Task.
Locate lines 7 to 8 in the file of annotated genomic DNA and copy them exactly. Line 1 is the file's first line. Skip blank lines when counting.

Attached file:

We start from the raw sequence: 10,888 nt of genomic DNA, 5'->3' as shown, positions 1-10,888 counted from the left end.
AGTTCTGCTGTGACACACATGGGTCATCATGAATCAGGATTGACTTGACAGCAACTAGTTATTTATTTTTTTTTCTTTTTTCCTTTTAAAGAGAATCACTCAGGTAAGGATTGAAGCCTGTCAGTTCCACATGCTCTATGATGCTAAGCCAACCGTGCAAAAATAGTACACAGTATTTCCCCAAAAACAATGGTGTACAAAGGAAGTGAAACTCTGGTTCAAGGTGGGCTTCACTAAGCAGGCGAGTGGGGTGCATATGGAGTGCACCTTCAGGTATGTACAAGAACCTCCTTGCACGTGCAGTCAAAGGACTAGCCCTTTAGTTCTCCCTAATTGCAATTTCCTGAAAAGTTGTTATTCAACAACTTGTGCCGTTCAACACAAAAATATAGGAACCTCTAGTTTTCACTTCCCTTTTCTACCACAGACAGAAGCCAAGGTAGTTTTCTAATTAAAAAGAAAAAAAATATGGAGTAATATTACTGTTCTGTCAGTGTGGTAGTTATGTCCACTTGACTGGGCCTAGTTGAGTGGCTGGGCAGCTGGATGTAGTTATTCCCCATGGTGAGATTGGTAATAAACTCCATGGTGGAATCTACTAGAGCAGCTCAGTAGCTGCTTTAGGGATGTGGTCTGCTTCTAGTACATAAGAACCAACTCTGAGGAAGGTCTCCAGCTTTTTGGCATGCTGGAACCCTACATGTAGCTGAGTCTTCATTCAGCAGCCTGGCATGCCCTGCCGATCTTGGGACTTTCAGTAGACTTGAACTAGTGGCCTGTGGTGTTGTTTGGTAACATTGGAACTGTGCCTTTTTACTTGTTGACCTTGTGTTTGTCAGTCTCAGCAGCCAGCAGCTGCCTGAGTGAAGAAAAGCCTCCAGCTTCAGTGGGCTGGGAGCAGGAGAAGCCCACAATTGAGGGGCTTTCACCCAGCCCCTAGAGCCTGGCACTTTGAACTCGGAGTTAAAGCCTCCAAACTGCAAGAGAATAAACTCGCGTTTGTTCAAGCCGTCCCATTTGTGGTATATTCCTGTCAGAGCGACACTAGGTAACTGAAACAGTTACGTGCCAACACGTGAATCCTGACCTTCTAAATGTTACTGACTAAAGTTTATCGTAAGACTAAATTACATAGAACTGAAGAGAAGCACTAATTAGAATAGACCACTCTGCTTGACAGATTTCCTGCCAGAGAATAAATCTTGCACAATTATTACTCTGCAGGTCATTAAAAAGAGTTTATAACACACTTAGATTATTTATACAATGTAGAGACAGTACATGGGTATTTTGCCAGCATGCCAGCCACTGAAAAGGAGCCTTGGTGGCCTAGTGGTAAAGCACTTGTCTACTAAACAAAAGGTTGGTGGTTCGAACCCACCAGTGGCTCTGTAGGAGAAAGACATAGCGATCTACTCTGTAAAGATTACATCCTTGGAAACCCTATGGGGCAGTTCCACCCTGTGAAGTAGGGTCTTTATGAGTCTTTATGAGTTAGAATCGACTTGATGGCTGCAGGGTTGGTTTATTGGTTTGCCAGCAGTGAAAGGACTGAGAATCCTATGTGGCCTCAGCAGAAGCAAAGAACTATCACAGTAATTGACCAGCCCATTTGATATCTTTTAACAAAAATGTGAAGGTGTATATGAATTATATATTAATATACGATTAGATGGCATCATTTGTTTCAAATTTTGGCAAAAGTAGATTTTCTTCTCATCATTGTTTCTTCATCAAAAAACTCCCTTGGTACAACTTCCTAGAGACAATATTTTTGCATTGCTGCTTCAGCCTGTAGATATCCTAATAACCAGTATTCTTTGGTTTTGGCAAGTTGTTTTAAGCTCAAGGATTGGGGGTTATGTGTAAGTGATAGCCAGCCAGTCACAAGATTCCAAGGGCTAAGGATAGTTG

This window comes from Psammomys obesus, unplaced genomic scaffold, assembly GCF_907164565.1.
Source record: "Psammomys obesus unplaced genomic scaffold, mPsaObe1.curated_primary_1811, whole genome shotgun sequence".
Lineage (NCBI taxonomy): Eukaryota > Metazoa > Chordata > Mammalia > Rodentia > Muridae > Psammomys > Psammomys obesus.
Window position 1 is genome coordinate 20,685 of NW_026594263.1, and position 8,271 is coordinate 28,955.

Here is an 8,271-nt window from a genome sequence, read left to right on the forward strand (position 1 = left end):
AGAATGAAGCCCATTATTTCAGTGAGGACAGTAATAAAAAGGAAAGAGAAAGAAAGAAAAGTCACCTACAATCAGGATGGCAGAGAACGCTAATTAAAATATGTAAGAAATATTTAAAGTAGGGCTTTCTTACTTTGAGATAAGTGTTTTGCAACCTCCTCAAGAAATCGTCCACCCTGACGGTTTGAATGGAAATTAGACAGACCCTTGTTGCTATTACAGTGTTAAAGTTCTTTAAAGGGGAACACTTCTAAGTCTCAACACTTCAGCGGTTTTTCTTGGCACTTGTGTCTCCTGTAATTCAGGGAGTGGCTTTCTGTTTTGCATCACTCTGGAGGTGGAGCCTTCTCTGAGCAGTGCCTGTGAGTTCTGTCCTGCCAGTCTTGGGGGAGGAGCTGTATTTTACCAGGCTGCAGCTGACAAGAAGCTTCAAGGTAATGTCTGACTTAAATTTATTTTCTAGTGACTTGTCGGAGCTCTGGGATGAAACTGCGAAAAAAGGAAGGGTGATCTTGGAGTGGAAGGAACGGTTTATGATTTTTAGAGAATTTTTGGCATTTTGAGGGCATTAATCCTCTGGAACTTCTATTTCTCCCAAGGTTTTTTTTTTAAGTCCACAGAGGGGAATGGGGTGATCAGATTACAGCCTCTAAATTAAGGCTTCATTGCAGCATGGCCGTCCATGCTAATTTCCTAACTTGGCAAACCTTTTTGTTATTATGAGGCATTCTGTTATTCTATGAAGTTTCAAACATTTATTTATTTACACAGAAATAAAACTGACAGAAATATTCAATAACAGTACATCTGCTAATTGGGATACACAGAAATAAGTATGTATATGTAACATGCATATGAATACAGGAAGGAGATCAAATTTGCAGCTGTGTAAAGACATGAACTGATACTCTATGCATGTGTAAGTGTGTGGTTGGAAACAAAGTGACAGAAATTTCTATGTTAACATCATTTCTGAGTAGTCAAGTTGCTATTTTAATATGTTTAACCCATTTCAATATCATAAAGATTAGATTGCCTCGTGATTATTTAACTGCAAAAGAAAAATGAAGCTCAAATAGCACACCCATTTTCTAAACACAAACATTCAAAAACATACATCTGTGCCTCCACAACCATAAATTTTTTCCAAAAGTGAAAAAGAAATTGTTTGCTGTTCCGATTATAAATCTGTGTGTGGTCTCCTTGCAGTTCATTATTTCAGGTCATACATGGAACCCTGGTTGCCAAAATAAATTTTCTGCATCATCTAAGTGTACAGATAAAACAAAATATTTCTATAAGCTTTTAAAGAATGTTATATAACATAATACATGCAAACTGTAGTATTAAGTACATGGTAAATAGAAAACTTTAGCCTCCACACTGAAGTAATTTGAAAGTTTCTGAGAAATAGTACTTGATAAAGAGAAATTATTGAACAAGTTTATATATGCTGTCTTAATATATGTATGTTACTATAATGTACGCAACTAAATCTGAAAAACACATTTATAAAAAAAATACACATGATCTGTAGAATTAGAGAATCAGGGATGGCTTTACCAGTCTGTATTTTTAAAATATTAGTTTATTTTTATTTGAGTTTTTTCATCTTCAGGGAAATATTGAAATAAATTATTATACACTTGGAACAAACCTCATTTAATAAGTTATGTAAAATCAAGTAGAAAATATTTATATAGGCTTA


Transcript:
Here is an 8,271-nt window from a genome sequence, read left to right on the forward strand (position 1 = left end):
AGAATGAAGCCCATTATTTCAGTGAGGACAGTAATAAAAAGGAAAGAGAAAGAAAGAAAAGTCACCTACAATCAGGATGGCAGAGAACGCTAATTAAAATATGTAAGAAATATTTAAAGTAGGGCTTTCTTACTTTGAGATAAGTGTTTTGCAACCTCCTCAAGAAATCGTCCACCCTGACGGTTTGAATGGAAATTAGACAGACCCTTGTTGCTATTACAGTGTTAAAGTTCTTTAAAGGGGAACACTTCTAAGTCTCAACACTTCAGCGGTTTTTCTTGGCACTTGTGTCTCCTGTAATTCAGGGAGTGGCTTTCTGTTTTGCATCACTCTGGAGGTGGAGCCTTCTCTGAGCAGTGCCTGTGAGTTCTGTCCTGCCAGTCTTGGGGGAGGAGCTGTATTTTACCAGGCTGCAGCTGACAAGAAGCTTCAAGGTAATGTCTGACTTAAATTTATTTTCTAGTGACTTGTCGGAGCTCTGGGATGAAACTGCGAAAAAAGGAAGGGTGATCTTGGAGTGGAAGGAACGGTTTATGATTTTTAGAGAATTTTTGGCATTTTGAGGGCATTAATCCTCTGGAACTTCTATTTCTCCCAAGGTTTTTTTTTTAAGTCCACAGAGGGGAATGGGGTGATCAGATTACAGCCTCTAAATTAAGGCTTCATTGCAGCATGGCCGTCCATGCTAATTTCCTAACTTGGCAAACCTTTTTGTTATTATGAGGCATTCTGTTATTCTATGAAGTTTCAAACATTTATTTATTTACACAGAAATAAAACTGACAGAAATATTCAATAACAGTACATCTGCTAATTGGGATACACAGAAATAAGTATGTATATGTAACATGCATATGAATACAGGAAGGAGATCAAATTTGCAGCTGTGTAAAGACATGAACTGATACTCTATGCATGTGTAAGTGTGTGGTTGGAAACAAAGTGACAGAAATTTCTATGTTAACATCATTTCTGAGTAGTCAAGTTGCTATTTTAATATGTTTAACCCATTTCAATATCATAAAGATTAGATTGCCTCGTGATTATTTAACTGCAAAAGAAAAATGAAGCTCAAATAGCACACCCATTTTCTAAACACAAACATTCAAAAACATACATCTGTGCCTCCACAACCATAAATTTTTTCCAAAAGTGAAAAAGAAATTGTTTGCTGTTCCGATTATAAATCTGTGTGTGGTCTCCTTGCAGTTCATTATTTCAGGTCATACATGGAACCCTGGTTGCCAAAATAAATTTTCTGCATCATCTAAGTGTACAGATAAAACAAAATATTTCTATAAGCTTTTAAAGAATGTTATATAACATAATACATGCAAACTGTAGTATTAAGTACATGGTAAATAGAAAACTTTAGCCTCCACACTGAAGTAATTTGAAAGTTTCTGAGAAATAGTACTTGATAAAGAGAAATTATTGAACAAGTTTATATATGCTGTCTTAATATATGTATGTTACTATAATGTACGCAACTAAATCTGAAAAACACATTTATAAAAAAAATACACATGATCTGTAGAATTAGAGAATCAGGGATGGCTTTACCAGTCTGTATTTTTAAAATATTAGTTTATTTTTATTTGAGTTTTTTCATCTTCAGGGAAATATTGAAATAAATTATTATACACTTGGAACAAACCTCATTTAATAAGTTATGTAAAATCAAGTAGAAAATATTTATATAGGCTTA